In my previous post, we had discussed about a conceptual understanding of Smart City and its relevance from India context. Coincidentally, there was a a meet up organized by DevThon on the same subject this weekend. Though the participation was limited, I was excited to see that people are thinking beyond the hype of “technology” adoption to make cities smart and are actually talking about on the ground challenges and their solutions.
Given the fact that there is a serious gap between the basic necessities on electricity, hygiene and clean water in most of our cities, straight away going for a high technology solution for solving problems will not work. For example, it will not help to put thousands of sensors on the roads for capturing city information, if we are not sure how long those sensors will work and till the time, we have a robust ecosystem to maintain them and use the information from these sensors.
Its heartening to see that there is a group working on creating awareness on the different sources of information and city level grievance redressal agencies. Their approach to disseminate the information gathered through printed pamphlets is also taking into account that a large portion of the residents don’t have smart phones or access to internet.
Another interesting aspect that came out was that with such a high population density in a city like Hyderabad, a traditional approach of “smart city” will not work. Citizen participation and involvement in this exercise will be a key parameter. Building greater civic sense and a paradigm shift in how residents see their role in overall livability of the city and management will be the critical success factor for any initiative to be successful.
Though, this is not the theme of this blog, so lets get back to the next dimension of Smart Cities – Smart Utilities
There are two key areas of within utilities where there are significant challenges and scope to be made smarter for better results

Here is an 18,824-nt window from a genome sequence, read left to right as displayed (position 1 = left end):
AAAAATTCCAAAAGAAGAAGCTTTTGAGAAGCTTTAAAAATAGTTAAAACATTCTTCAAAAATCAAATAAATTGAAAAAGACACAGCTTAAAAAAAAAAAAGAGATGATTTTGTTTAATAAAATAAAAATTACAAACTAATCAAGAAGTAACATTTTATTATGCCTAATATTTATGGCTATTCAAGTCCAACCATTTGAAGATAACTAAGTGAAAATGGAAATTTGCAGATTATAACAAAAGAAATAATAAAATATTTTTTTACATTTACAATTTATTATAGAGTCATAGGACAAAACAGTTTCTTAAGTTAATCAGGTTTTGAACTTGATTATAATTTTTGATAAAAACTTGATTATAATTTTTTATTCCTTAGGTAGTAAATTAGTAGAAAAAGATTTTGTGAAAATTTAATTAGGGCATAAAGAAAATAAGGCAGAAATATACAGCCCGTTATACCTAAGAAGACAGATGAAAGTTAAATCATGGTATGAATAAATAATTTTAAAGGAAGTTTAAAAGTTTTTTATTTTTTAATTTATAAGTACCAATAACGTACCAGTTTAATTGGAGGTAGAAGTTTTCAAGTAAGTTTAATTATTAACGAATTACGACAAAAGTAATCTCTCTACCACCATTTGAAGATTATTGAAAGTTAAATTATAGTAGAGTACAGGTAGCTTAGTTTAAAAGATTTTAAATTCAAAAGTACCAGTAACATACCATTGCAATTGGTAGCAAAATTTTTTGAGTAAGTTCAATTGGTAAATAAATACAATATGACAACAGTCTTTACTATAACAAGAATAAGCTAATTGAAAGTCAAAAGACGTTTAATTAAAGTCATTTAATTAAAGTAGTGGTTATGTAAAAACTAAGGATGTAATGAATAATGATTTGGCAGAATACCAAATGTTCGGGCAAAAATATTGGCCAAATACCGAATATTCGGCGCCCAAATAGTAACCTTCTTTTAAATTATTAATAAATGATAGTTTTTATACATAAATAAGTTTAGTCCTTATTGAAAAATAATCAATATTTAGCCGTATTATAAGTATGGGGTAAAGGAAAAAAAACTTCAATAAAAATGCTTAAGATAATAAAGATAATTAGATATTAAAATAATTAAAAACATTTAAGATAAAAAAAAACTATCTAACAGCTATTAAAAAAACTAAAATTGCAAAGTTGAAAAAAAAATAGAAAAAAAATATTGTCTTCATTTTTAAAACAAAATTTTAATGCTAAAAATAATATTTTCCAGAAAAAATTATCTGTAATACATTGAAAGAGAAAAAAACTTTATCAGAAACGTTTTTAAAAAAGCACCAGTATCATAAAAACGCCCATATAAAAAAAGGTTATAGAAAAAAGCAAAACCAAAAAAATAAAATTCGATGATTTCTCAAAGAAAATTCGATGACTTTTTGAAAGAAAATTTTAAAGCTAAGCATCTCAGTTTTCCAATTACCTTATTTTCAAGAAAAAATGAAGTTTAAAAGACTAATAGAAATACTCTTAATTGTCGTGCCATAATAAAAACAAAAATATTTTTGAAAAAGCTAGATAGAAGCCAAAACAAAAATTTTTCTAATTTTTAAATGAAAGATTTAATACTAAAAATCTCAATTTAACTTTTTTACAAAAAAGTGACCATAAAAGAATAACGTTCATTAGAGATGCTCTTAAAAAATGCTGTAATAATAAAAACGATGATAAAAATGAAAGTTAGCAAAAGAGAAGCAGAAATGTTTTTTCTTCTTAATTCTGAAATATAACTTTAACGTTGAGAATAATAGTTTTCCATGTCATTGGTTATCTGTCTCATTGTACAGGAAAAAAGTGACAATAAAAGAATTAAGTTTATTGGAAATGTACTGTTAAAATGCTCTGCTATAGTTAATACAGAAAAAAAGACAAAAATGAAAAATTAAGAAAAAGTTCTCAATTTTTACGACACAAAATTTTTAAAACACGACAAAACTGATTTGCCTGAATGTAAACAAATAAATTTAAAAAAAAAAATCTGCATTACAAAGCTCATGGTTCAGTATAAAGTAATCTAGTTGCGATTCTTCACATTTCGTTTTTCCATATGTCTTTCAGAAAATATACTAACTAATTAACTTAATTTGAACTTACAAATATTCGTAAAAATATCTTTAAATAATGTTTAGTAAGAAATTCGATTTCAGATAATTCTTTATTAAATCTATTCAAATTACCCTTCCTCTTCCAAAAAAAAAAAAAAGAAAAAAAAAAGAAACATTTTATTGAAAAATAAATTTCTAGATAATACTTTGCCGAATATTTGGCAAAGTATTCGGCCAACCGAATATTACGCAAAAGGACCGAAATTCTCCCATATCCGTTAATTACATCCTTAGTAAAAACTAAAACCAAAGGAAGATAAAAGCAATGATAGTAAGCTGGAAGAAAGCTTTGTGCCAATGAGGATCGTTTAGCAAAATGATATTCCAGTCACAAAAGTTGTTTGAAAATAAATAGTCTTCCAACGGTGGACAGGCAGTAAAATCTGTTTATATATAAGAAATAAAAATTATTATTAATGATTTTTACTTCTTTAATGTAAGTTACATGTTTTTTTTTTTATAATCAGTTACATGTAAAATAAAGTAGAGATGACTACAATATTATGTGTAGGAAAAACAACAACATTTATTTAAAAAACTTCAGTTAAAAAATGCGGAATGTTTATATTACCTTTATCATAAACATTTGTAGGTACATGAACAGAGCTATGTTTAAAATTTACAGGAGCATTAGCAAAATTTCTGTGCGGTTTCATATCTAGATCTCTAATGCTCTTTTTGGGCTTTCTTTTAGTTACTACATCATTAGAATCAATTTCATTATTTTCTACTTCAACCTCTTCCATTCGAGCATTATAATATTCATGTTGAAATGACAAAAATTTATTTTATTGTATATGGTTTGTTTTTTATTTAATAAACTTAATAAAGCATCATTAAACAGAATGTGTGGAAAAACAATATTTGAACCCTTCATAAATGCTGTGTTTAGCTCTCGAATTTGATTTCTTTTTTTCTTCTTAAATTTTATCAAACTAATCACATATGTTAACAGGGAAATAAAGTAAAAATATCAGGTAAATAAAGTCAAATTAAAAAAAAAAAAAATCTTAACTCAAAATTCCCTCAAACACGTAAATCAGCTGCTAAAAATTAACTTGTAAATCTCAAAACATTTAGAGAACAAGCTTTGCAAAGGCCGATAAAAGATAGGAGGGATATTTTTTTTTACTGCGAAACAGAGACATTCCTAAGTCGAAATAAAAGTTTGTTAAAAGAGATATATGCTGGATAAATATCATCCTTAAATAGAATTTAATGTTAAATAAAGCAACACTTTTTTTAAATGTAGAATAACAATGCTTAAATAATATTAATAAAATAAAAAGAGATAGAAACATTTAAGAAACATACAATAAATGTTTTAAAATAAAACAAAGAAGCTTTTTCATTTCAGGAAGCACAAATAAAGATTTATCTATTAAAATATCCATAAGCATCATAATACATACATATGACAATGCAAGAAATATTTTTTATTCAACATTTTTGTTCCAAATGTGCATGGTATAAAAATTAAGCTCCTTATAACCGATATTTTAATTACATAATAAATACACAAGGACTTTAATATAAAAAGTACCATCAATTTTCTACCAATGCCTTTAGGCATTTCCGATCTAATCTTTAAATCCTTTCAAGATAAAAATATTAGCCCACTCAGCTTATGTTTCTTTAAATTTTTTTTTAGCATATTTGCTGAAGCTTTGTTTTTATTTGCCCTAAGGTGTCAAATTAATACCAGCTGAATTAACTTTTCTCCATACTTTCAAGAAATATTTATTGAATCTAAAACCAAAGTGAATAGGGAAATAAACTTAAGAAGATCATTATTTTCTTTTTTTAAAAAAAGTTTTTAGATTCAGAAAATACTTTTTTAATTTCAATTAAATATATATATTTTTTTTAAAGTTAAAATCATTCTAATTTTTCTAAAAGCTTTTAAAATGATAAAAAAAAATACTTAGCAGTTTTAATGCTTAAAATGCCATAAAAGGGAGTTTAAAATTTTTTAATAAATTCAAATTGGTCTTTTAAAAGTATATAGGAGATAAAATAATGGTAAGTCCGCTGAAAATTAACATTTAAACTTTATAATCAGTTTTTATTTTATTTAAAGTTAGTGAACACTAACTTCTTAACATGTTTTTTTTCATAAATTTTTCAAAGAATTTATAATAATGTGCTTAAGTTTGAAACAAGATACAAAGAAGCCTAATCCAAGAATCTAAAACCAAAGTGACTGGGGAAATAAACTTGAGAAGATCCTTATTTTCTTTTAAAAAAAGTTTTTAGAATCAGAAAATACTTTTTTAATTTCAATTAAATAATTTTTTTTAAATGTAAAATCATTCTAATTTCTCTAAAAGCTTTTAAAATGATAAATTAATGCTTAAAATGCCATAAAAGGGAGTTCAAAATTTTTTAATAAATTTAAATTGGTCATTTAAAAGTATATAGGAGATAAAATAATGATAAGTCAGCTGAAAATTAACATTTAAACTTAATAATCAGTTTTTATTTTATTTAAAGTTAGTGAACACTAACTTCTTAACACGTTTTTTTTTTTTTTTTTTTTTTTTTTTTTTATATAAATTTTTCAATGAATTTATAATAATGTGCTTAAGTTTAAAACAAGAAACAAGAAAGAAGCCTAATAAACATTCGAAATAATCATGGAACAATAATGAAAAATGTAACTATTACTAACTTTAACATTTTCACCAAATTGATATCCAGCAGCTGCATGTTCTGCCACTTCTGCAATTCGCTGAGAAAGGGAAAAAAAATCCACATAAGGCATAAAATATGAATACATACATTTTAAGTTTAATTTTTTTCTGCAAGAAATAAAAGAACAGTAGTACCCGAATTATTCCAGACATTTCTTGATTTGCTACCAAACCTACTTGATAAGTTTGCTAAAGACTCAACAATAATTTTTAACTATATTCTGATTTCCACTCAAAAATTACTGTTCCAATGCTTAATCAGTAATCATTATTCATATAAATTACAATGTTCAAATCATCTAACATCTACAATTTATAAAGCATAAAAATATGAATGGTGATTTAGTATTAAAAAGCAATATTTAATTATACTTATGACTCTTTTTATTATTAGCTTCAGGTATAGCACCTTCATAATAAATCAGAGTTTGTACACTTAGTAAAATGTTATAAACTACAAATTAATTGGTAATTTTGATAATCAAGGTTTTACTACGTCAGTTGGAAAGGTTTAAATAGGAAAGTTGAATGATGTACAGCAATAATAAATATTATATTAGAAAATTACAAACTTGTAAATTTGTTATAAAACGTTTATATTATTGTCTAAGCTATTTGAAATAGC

India has one of the weakest electricity grids in the world. Being the 5th largest grid systems and having the dubious distinction of one of the highest distribution losses [24% average and in some states going up to 62%] the state utilities losses itself are 1.5% of the GDP.
Therefore there is a a huge opportunity of modernizing our grids and in the process making them smarter. There have been multiple initiatives in this direction for more than a decade and some states have made very good progress in that direction. What is needed is a multi year and multi pronged strategy that would involve not just modernization and using latest technologies but also improving the execution capabilities to drive such huge initiatives. This might also involve privatization of the utilities that are still under the control of states and driven more on political angle than efficiency and effectiveness.
Some of the key aspects of smart grids deployment and its relevance and initiatives in India are:
Smart Grid Initiatives and Application
|Meeting Demand Shortage||
|Clean Energy Deployment||
|Operational Efficiency Improvement||
|Enhancing Consumer Service Standards||
Smart Water Management
Having access to clean and sufficient water is one of the major problems in a number of Indian cities. Lack of long term planning, distribution losses to the tune of 40% and above and red tape in state managed water utilities have lead to rapid depletion of ground water, which remains as a major mainstay of water supply in the cities. Lack of proper rain water harvesting and concretization of cities are further contributing to loss of this invaluable natural resource.
Smart Metering is an obvious and a proven solution that can bring in a significant discipline and accountability on water usage and management. Polluting and exploitation of existing water resources and water bodies is the other big challenge that the cities currently face and is having a large impact on the health of the residents. Innovative usage and deployment of Internet of Things for better monitoring and control for water and waste water management can provide significant help in meeting these objectives. Organizations like Aquamatix have done some very good research in this area and come up with end to end solutions that provide a holistic solution for smart water management.
There are many such application of Internet of Things in the utilities space that can be explored make Utilities and cities smarter. Signing off now, more about other Smart City dimensions like the following in my next blogs in the series.
- Smart Buildings and Homes
- Smart Transport
- Smart Traffic Management
- Smart Health
- Smart Waste and Ecology Management
Axelta as an organization has been focusing on evangelizing adoption of Internet of Things in India and is working on a number of projects, community initiatives and competence development in collaboration with private and government educational institutions to help make the vision of 100 smart cities in India possible. Our IoT Academy that does a 2 days boot camp to equip social and technology entrepreneurs to understand and incubate ideas is also a step in the same direction.